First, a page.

Prepare the bed in the fall by cleaning up plant debris from this year’s garden and adding some fresh compost to the soil.

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Fall leaves can be placed on your compost pile or saved to use as winter mulch.

After the air temperature has dropped below freezing but before the ground is solid, direct sow at the soil depth that is recommended on your seed packets.

Water well, and cover with an inch or two of straw or chopped leaves. The mulch will keep the soil from thawing if temperatures ever get unseasonably warm.

Keep an eye out in early spring and you should see the little plants start to pop up!

Can plants be pre-seeds?

Any type of cold hardy vegetable can be pre-seeded. Look for seeds that require cold stratification, or packets that say things like “sow outside in early spring,” “self-sowing,” or “withstand frost.”

Which vegetables are safe bets? Try these:

It may be possible to pre-seed less cold hardy plants such as tomatoes, beans, corn and squash, although these may or may not be very successful. These vegetables are best started indoors, as the seeds require warm soil temperatures to germinate, and they require a long growing season to reach maturity.

You can learn more about which seeds to start indoors versus outdoors in our guide.

Are there certain plants that show up as volunteers in your garden every year? These might be good options to try!

In addition to vegetables, many perennial, annual flowering and woody herbs can also be pre-seeded in autumn. Try planting echinacea, black-eyed Susans, lupins, wild columbine, cosmos, calendula, or poppies.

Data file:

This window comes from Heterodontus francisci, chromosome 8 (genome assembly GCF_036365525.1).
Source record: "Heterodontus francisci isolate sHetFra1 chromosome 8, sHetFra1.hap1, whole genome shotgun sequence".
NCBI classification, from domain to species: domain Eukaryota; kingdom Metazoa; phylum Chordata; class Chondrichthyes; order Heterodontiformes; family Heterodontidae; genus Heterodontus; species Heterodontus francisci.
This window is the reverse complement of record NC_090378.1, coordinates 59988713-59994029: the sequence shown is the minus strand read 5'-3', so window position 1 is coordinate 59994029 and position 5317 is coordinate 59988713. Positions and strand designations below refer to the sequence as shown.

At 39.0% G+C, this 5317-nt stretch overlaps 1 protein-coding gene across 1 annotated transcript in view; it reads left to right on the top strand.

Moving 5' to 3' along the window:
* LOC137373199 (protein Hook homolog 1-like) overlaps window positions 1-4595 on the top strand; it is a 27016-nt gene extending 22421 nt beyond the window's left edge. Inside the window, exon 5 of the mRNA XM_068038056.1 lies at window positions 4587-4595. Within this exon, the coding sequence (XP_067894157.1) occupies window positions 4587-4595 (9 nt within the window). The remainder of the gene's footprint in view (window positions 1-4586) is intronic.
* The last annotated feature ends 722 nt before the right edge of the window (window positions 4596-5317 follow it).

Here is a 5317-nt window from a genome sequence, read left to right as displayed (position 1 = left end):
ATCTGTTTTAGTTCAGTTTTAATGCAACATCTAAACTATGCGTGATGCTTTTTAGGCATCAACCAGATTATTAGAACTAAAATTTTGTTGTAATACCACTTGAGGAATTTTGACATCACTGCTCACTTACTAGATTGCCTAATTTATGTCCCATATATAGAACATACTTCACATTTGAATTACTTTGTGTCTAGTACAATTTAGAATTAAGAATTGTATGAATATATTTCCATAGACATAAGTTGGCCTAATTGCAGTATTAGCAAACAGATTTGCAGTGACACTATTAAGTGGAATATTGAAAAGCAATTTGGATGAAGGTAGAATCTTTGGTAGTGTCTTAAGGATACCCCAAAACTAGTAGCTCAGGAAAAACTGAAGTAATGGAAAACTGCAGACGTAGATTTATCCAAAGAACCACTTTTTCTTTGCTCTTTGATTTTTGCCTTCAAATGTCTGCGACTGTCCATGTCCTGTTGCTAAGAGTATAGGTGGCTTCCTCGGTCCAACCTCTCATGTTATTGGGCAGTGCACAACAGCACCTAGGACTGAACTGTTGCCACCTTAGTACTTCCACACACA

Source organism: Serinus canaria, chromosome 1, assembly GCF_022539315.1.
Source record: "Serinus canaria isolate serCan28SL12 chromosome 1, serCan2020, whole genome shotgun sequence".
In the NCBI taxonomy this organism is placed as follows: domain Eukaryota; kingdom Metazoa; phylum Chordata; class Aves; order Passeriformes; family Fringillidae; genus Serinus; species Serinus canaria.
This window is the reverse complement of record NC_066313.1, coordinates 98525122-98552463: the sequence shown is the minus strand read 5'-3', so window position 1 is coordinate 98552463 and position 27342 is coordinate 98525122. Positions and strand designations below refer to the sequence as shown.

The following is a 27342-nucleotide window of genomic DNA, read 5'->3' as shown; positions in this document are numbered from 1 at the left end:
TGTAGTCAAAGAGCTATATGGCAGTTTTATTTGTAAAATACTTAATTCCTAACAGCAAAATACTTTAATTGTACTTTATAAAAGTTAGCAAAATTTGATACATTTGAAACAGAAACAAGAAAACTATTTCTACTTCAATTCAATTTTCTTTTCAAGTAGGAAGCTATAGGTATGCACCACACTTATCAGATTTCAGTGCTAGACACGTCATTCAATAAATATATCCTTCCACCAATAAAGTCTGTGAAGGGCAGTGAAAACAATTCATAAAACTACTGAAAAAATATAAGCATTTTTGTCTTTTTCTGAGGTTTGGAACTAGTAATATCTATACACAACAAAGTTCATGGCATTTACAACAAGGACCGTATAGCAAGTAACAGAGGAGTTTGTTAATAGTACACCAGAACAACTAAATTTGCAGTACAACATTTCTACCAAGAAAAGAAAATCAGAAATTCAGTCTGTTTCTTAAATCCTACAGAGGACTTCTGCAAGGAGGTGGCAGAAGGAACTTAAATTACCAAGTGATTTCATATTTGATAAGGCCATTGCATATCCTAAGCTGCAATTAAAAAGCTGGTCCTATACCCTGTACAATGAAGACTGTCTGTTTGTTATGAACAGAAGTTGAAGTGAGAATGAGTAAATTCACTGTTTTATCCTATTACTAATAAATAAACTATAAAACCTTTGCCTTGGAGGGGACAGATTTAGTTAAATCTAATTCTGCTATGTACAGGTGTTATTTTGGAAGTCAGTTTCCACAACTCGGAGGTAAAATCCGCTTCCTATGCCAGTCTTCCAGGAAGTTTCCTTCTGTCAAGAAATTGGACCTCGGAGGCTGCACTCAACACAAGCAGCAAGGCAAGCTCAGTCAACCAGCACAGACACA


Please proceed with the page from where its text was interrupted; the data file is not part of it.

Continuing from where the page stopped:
Even those described as wildflowers usually do well when seeded in fall.

See our guide to planting flower seeds in winter for more information.

Alternative “mini greenhouse” method

Another way to get a jump start on spring is to sow seeds outside in covered containers, essentially creating a “mini greenhouse” that will house them over the winter.

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This method combines the benefits of sowing early, but gives the seeds a little extra protection during the colder months.

This is especially useful for seeds that require cold stratification in order to germinate.

This method, also known as winter sowing, combines the benefits of fall sowing with a little extra TLC to start the seedlings earlier.

To make a mini greenhouse, you can use garden flats (with a humidity dome), takeout containers, or plastic bottles, and punch holes in the bottom for drainage and ventilation in the cover Are.

Add three to five inches of potting soil, water soil thoroughly, and allow it to drain.

Next, sow your seeds at the correct soil depth as instructed on the packet and put the lid on top.

Put the containers outside in a spot that’s protected in the winter, like a covered porch, and off they go!

Once spring arrives, and temperatures begin to rise above freezing during the day, water to keep the soil evenly moist until germination.

As the seedlings grow, you can widen the holes in the lid to increase air circulation and place them in a sunny spot.

Once temperatures are consistently above freezing and the plants have a couple sets of true leaves, you can remove the cover.

Start out as you normally would, and there’s no need to worry about hardening them!

too easy to pass

Pre-seeding in the fall is so incredibly easy that there’s no reason not to give it a go! When spring arrives, you can sit back, relax, and watch the little plants begin to sprout.

Do you pre-seed your garden in the fall? Share your tips in the comments below.

And for more ideas on how to extend your vegetable gardening season, check out these guides ahead: